For this reason, it takes years for major change, and yet there is much incremental change. Today, change is beginning to accelerate in real estate, based partially on generational expectations. Here are some of those things that have been discussed for years and will begin to manifest over the next few years.

An MLS data standard

In 1995 the industry was working on a "data dictionary" to standardize multiple listing service data fields (known as the "Data Exchange Method," or "DXM"). For many reasons, a true standard has never been achieved.

Today, with technology such as open APIs (application programming interfaces, or tools to aid developers), we are edging closer to what will truly be a game-changer.

This could lead to a single-point-of-entry listing inventory system, requiring only one vendor with degrees of permission to access the data, based upon license jurisdiction and fees paid for access.

It is time for major industry players to focus and differentiate between MLS governance, rules enforcement procedures and policies, MLS data and non-MLS data, MLS vendors’ options, and MLS access, including public MLS sites that could help bring down the cost of the MLS for subscribers and participants.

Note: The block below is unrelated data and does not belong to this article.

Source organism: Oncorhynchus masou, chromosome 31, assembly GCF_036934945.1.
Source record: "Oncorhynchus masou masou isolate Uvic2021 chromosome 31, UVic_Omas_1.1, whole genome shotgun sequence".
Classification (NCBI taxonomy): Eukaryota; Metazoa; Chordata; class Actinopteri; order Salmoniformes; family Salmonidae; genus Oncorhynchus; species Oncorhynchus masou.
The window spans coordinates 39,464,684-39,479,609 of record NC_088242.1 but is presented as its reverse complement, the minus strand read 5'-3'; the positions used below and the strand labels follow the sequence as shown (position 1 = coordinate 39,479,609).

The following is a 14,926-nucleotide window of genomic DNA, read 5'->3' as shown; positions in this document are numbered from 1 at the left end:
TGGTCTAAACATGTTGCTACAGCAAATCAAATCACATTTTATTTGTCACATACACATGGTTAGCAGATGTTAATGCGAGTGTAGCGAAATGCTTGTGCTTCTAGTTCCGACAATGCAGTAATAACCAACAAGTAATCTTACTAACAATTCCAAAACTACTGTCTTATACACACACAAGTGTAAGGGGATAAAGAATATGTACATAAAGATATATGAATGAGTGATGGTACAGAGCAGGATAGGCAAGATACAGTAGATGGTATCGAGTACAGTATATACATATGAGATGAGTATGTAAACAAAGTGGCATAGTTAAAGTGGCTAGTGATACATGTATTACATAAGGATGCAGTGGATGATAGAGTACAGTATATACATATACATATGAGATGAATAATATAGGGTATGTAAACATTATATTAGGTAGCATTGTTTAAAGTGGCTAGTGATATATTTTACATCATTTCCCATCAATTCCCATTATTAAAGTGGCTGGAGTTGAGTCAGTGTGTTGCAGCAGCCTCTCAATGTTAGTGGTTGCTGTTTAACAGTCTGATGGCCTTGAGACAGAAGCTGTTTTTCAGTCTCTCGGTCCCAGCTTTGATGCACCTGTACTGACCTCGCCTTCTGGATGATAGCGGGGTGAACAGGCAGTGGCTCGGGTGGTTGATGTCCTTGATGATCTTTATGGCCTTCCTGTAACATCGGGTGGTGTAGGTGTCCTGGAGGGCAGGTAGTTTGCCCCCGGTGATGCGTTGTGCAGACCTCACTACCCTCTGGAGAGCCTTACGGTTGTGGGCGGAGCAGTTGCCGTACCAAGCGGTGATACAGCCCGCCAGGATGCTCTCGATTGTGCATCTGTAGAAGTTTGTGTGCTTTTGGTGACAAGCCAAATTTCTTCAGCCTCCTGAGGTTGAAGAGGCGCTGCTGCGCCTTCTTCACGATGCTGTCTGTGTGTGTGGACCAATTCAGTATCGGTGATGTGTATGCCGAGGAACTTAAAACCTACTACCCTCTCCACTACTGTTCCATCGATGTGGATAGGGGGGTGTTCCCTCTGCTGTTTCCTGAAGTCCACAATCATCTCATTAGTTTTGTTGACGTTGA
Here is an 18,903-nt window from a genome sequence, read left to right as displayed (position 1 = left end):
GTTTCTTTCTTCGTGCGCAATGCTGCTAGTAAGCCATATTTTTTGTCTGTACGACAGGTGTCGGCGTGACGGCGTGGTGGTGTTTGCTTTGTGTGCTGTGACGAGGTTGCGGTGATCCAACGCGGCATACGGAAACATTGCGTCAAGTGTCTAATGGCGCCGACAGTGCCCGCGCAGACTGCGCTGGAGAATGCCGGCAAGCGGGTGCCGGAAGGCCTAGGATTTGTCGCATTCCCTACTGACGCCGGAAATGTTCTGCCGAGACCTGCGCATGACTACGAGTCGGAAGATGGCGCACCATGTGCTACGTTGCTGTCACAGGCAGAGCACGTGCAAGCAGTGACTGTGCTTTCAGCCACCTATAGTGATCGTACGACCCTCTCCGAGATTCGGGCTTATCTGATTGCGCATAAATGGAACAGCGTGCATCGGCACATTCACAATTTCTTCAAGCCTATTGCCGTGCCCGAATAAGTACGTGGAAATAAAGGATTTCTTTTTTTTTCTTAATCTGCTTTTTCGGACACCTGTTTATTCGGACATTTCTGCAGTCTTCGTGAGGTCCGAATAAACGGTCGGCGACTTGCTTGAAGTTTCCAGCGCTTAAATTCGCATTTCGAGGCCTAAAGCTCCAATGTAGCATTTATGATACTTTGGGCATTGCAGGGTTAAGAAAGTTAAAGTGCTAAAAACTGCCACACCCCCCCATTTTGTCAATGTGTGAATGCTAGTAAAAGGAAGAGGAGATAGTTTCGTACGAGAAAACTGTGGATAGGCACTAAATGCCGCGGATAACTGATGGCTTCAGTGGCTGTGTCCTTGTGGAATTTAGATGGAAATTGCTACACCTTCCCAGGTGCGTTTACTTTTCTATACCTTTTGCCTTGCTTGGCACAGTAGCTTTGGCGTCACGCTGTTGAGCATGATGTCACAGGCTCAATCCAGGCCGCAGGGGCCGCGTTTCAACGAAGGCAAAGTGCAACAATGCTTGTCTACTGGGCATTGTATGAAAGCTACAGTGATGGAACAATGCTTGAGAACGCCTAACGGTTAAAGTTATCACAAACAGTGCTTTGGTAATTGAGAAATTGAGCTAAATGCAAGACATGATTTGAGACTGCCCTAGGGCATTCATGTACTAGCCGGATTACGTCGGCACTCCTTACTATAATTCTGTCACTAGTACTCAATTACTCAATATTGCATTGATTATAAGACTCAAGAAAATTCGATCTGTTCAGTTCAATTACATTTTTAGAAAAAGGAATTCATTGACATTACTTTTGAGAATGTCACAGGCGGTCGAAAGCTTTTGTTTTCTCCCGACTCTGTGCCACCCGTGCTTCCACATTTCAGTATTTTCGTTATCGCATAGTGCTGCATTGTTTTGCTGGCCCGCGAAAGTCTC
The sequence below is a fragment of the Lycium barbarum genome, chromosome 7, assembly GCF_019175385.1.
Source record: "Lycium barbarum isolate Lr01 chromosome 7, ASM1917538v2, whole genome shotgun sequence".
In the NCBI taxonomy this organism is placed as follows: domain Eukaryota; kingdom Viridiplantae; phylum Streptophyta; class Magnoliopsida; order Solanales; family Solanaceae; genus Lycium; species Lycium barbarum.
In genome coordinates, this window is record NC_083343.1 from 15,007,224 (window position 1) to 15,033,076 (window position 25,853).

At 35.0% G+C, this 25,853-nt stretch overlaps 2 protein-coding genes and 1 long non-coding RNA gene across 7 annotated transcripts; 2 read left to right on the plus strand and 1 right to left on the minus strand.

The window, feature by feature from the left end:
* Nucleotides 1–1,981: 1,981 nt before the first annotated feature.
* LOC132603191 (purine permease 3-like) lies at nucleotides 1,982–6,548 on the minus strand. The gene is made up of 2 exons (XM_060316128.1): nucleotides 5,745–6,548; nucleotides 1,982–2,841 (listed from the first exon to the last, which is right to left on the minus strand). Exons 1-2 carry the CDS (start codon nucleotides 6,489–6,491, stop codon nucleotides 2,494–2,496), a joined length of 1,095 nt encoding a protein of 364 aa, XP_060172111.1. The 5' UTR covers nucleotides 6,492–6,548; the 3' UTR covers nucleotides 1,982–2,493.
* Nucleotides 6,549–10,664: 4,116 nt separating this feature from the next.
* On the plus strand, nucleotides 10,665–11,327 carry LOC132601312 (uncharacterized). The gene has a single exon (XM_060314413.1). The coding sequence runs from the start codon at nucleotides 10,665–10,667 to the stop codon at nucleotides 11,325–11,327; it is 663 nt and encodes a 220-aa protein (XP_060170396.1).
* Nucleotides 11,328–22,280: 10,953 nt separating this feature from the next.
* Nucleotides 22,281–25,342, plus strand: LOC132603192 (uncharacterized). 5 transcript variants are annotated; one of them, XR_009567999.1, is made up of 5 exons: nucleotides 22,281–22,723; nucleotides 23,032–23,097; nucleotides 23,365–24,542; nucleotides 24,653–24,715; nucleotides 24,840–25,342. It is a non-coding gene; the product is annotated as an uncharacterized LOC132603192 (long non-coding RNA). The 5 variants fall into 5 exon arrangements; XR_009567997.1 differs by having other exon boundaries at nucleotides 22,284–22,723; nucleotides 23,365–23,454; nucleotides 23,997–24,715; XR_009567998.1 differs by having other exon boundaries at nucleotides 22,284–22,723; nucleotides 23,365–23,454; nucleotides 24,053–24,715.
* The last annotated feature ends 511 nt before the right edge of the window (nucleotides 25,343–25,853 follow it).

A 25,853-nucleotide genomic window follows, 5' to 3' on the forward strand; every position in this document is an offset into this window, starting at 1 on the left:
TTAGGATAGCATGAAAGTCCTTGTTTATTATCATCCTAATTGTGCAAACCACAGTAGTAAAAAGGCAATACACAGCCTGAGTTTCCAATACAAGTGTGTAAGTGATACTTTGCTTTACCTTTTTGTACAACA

A new era of awareness

There is a new awareness by consumers and by real estate practitioners that the value proposition has changed, resulting in changes to the current and inefficient pricing and compensation structure.

There was a time when a major component of the value proposition offered by a real estate practitioner was the knowledge of available inventory. Today, consumers no longer need a real estate licensee to fulfill that aspect of the value proposition offered by brokers and agents, and yet compensation has not changed all that much.

What will replace that portion of the value proposition? Will sales compensation adjust to this change? It is not a question of if, but when … and what.